We is Future: Museum Folkwang dedicates an extensive themed exhibition to artistic visions of living together
From 24 November 2023 to 17 March 2024, Museum Folkwang presents the exhibition We is Future. Visions of new Communities. The show presents around 160 works from 120 years of artistic reflection on an ideal way of living together. Starting with the Lebensreform movement around 1900, the exhibition leads through Bruno Taut's Alpine Architecture, Constant's New Babylon and Anna Halprin's Planetary Dance to works of contemporary art.
Our attitude to life today is characterised by the threat to our habitats. Demands for fundamental changes are therefore becoming increasingly urgent. But how can the seemingly unchangeable be rethought? What new forms of living together are desirable at all? Based on these contemporary issues, the exhibition We Is Future. Visions of New Communities examines historical and current ideas for alternative forms of living together. Using a variety of media such as painting, sculpture, graphics, video and performance, the presentation culminates in a temple-like installation created especially for the exhibition by architect and artist Yussef Agbo-Ola [Olaniyi Studio].
We is Future begins at the end of the 19th century, when the negative consequences of industrialisation and urbanisation were already becoming apparent. Counter-movements and alternatives were not long in coming. The longing for earthly paradises is outlined in the first chapter of the exhibition with a monumental wall frieze (1888-1892) by Karl Wilhelm Diefenbach, which depicts a joyful union of humans and animals and various religions. Gusto Gräser and Ludwig von Hofmann are also driven by the hope of a free life in harmony with nature. Paintings such as Hofmann's Paradise Lost (Adam and Eve) (1893) symbolise the lost unity between man and nature and at the same time raise the question of how the desired ideal state can be rediscovered. Elisàr von Kupffer immediately sketches a new religion. In his homoerotic paintings, he shows what it might look like in the so-called Klarwelt der Seligen.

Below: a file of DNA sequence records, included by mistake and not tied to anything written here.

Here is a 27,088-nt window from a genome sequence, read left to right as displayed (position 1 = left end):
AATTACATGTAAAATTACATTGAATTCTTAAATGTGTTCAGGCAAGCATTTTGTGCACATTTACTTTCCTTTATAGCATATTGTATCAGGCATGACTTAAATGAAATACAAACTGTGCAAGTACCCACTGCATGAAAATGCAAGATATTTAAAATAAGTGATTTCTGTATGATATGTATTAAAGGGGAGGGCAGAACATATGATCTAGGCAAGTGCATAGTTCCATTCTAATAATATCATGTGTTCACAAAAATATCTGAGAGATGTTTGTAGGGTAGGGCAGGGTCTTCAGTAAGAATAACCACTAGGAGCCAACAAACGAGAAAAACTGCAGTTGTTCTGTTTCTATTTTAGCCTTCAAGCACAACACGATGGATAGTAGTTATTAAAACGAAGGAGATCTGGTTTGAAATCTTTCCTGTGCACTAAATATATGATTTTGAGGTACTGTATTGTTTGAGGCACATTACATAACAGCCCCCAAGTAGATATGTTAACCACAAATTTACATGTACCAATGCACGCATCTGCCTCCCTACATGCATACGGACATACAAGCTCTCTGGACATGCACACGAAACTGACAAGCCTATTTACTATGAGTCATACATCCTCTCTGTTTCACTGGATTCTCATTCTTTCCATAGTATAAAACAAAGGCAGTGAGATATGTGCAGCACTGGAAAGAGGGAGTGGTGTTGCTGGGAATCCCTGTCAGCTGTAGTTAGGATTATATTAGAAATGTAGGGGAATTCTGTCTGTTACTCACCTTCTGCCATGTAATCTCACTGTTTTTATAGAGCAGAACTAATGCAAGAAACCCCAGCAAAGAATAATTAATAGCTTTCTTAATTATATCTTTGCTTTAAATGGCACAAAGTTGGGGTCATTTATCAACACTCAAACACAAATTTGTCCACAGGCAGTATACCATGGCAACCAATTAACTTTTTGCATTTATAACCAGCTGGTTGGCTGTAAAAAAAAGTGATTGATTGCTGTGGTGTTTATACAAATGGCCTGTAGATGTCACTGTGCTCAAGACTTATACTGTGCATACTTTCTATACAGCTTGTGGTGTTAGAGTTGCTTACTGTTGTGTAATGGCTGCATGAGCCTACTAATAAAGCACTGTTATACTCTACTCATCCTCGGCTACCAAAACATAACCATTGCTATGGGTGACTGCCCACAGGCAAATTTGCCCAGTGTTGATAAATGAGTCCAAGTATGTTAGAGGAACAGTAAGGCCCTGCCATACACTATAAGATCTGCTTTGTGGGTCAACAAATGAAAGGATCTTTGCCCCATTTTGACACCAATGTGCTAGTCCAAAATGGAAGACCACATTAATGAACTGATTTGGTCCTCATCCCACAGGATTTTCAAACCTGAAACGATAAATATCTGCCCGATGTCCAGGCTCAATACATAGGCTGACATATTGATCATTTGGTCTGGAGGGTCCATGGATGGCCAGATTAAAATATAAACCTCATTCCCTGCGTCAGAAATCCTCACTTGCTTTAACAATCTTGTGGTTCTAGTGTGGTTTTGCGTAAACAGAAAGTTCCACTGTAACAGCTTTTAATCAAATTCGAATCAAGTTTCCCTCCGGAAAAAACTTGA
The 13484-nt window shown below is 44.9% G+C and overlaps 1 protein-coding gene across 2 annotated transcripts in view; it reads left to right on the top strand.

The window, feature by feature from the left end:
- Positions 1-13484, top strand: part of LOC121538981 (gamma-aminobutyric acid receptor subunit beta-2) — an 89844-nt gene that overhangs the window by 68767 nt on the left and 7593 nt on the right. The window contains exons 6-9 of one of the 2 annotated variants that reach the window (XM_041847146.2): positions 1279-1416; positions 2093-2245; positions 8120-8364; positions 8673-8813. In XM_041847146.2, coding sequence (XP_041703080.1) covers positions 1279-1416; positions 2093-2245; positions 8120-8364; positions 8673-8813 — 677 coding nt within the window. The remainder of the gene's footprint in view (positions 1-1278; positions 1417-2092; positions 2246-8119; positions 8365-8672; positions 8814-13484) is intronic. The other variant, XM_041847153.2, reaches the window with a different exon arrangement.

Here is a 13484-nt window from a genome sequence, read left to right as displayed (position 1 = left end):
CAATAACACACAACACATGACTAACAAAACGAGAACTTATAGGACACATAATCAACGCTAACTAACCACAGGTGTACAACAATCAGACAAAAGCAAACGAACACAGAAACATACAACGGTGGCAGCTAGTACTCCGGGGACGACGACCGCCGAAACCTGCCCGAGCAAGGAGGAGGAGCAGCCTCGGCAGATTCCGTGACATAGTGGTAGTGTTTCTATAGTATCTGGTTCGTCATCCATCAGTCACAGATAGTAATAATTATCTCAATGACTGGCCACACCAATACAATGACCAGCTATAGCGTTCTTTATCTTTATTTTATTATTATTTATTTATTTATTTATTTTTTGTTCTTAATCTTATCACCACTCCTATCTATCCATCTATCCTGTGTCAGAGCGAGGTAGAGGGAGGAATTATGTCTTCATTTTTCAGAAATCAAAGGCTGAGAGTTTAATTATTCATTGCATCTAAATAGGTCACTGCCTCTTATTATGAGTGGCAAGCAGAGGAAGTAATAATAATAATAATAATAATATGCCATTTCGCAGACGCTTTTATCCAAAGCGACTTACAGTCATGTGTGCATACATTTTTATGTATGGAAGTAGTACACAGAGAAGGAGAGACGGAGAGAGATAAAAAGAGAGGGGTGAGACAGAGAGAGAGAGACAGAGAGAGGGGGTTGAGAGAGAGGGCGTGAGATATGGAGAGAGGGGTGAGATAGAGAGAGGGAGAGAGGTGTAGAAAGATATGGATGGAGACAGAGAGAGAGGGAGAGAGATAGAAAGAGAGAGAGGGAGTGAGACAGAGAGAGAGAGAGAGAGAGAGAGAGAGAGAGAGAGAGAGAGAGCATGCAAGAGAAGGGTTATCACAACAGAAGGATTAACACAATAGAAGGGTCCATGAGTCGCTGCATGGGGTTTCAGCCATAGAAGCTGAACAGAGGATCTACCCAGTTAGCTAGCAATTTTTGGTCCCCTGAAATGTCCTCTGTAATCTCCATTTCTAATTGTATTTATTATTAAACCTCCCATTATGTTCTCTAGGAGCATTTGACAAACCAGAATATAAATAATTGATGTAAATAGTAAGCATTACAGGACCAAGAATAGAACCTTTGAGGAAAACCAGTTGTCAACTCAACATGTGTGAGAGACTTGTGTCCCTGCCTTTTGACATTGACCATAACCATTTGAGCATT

Bruno Taut and Wenzel Hablik used the new materials of steel and glass to design architecture whose forms were inspired by crystal. After the horrors of the First World War, their crystalline architectural designs symbolised the new age and called for a new way of building for a new society. Buildings that could be seen from afar were to strengthen the sense of community and bring about a peaceful, more liveable society. In the Alpine Architecture portfolio (1917/18), Taut also proposed a joint development of the Alps by the people of the neighbouring countries in order to achieve lasting peace in Europe. He found a long-term supporter in the founder of Museum Folkwang, Karl Ernst Osthaus. Osthaus published Taut's drawings in 1920 in the Folkwang publishing house and engaged him for the architecture of his favourite project, a reform school with which they wanted nothing less than to improve coexistence and society.